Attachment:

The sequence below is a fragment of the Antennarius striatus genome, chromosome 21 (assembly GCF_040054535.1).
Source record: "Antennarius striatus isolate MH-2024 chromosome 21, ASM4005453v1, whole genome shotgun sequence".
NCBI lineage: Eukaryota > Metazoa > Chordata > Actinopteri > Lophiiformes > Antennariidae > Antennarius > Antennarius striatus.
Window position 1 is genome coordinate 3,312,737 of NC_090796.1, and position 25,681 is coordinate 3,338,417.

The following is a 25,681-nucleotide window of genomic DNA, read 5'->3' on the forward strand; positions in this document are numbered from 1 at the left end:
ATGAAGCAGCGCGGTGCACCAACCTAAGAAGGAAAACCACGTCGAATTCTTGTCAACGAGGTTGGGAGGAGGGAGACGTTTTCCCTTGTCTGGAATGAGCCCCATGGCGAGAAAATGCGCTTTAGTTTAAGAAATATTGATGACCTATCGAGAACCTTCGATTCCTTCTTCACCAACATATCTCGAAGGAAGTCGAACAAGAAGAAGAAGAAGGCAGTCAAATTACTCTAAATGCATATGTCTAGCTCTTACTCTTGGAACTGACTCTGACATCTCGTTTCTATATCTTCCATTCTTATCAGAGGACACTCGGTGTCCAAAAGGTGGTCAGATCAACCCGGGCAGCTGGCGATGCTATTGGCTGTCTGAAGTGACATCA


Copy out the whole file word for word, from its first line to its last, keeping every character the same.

The sequence below is a fragment of the Antennarius striatus genome, chromosome 21 (assembly GCF_040054535.1).
Source record: "Antennarius striatus isolate MH-2024 chromosome 21, ASM4005453v1, whole genome shotgun sequence".
NCBI lineage: Eukaryota > Metazoa > Chordata > Actinopteri > Lophiiformes > Antennariidae > Antennarius > Antennarius striatus.
Window position 1 is genome coordinate 3,312,737 of NC_090796.1, and position 25,681 is coordinate 3,338,417.

The following is a 25,681-nucleotide window of genomic DNA, read 5'->3' on the forward strand; positions in this document are numbered from 1 at the left end:
ATGAAGCAGCGCGGTGCACCAACCTAAGAAGGAAAACCACGTCGAATTCTTGTCAACGAGGTTGGGAGGAGGGAGACGTTTTCCCTTGTCTGGAATGAGCCCCATGGCGAGAAAATGCGCTTTAGTTTAAGAAATATTGATGACCTATCGAGAACCTTCGATTCCTTCTTCACCAACATATCTCGAAGGAAGTCGAACAAGAAGAAGAAGAAGGCAGTCAAATTACTCTAAATGCATATGTCTAGCTCTTACTCTTGGAACTGACTCTGACATCTCGTTTCTATATCTTCCATTCTTATCAGAGGACACTCGGTGTCCAAAAGGTGGTCAGATCAACCCGGGCAGCTGGCGATGCTATTGGCTGTCTGAAGTGACATCA